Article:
Left Brain, Writing, and Religion

Why the goddess was replaced by the aggressive sky gods

The advent of writing was a death sentence to feminine equality.

Before written literacy, creation stories were dominated by a goddess. Writing, a primarily left brain/right handed activity in men and women, set a course for aggressive patriarchal governance. It was inevitable.

The focused, tunnel-vision of right-handed writing dominance enlarged masculine importance and violence. By the written word humanity has subjugated itself to what history has shown us to be.

The hammer, whether held by a man or a woman inflects masculine traits through its writing—inevitably turning religion into a masculine dominated source of controls. Ultimately replacing the goddess creator with aggressive sky gods. It was as inevitable as handedness and the development of the alphabets.

“Writing involves the muscles of only one side of the body. Pure writing, using stylus, quill, pencil, or pen, engages the dominant hand, which the dominant hemisphere controls. Right-brain participation is markedly reduced. The left hand has no role during this activity. Evolution selected the dominant hand to be the aggressor, the hand that wields the club, swings the sword, and pulls the trigger. Placing the pen in the fighting hand etches aggression into the written word differentiating it from speech, which depends more on a bicameral cooperative effort.” — The Alphabet Versus the Goddess: The Conflict Between Word and Image by Leonard Shlain

Clinging to a book written from the violent hand of a one sided mental framework will forever inspire male-dominated culture and religion. It may as well have been written with a hammer. No matter how soft the writing approached, it’s left brain subtleties are destined to put religious men above the rest. Forged [sic] solely of the masculine principle, the Bible is a trap both men and women who believe it is of god are cursed to remain in its grasp.

Danna Nolan Fewell stated that “the Bible, for the most part, is an alien text (to women), not written by women or with women in mind.” I would argue that it would’ve made little difference since the culprit is writing, not what or who wrote it with very little right brain input.

The left brain handles reading, writing, and calculations. Some call it the logical side of the brain. The right brain is more visual and deals in images more than words.

Author: jimoeba

Alternatives to big box religions and dogmas

30 thoughts on “Left Brain, Writing, and Religion”

  1. Poppycock. Left brain-right brain dichotomies have been debunked and you could have written the above substituting the left for the right and decry to dominance of left-handed people.

    Liked by 3 people

        1. I haven’t read the book, but I did address this in my own book based on some of the research I did. It’s definitely a “thing.” Considering getting the Kindle version as I have some accumulated “credits” related to delayed shipping options. 🙂

          Liked by 1 person

    1. Grammar and laws are unique to the left brain. Abstract, they are the antithesis of spontaneity and intuition, and they inherently reinforce masculine principles. * The dreary record of the written law’s overt discrimination against the female gender, with the exception of very recent history, is testimony to the masculine bias of this innovation.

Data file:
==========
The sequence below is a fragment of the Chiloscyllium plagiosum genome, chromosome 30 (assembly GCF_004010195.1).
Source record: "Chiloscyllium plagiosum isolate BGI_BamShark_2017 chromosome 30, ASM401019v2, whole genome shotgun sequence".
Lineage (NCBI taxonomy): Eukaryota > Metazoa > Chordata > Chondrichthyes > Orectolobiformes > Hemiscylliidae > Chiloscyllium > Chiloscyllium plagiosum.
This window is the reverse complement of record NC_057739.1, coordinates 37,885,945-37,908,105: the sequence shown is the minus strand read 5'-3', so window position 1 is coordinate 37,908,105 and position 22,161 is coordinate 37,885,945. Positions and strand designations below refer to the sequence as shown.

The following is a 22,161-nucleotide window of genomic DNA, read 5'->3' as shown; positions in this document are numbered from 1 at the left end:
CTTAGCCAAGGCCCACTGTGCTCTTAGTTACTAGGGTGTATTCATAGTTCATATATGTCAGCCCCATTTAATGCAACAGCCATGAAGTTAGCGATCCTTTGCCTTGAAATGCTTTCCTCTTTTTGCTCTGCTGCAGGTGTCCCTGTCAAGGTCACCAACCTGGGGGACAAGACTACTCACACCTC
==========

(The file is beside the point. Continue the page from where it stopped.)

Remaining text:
2. I read Leonard Shlain’s Art & Physics when it was released, and I loved it. His masculine-feminine dichotomy pales a bit. This is where Iain McGilchrist might come in handy.

    The left hemisphere (LH) is the controller of the instrument, from pencils to pickaxes. It is logical, in fact, hyper-logical, which is to say logical to a fault. It is responsible for symbols, hence words, but it’s merely a stenographer. The true thought of metaphor and poetry are right hemisphere (RH) functions, without which the left would have had formed no symbols. The LH knows no allusion or allegory. It just knows names and categories.

    Either poets are left-handed or they allow their RH to keep the LH in check. The LH is the part that needs metaphors explains—and art and music and jokes and other non-literal communication.

    In the end, Shlain gets it right—the right hand reaches; the left hand grasps. As above, so below.

    Liked by 2 people

      1. Subtely is not a LH trait. Finesse resides in the domain of the RH.

        The RH is about segmentnig and atomising. It’s about categories and parts. It’s also about re-presentation. The RH is about the whole. It’s about Gestalt and presentation.

        The Christian Bible definitely suffers from LH limitations. First, the included chapters have been parsed to weed out the obvious contradiction. Then, the original language is parsed into Greek, Latin, Hebrew, and then into modern languages, like English.

        Many liberties are taken to select words to reinforce the mythos. So the word for ‘girl’ is swapped for ‘virgin’ because is makes for a more compellng narrative. Ands who knows why pomegranates in Eden were swapped for apples?

        The lord works in mysterious ways. 😂


        1. I was alluding that it’s influence was subtle and unnoticed. Had it been noticed things might be different. Not that they ought to be though.
          Considering the tools we have to work with I think we’re right on track—over and over again.

          Liked by 1 person

  3. Hi Steve. You are both right and wrong. Psychology and pop psychology, a distinction that is almost unnecessary, had it all wrong. But after 20 years of research, psychiatrist Iain McGilchrist revisited the topic, and made cerebral bi-cameral hemispheric asymmetries the topic of the thesis for his second PhD. This time he leveraged neuroscience—big brother of psychology that I like to present as an analogic relationship between astronomy and astrology—to map the distinctions.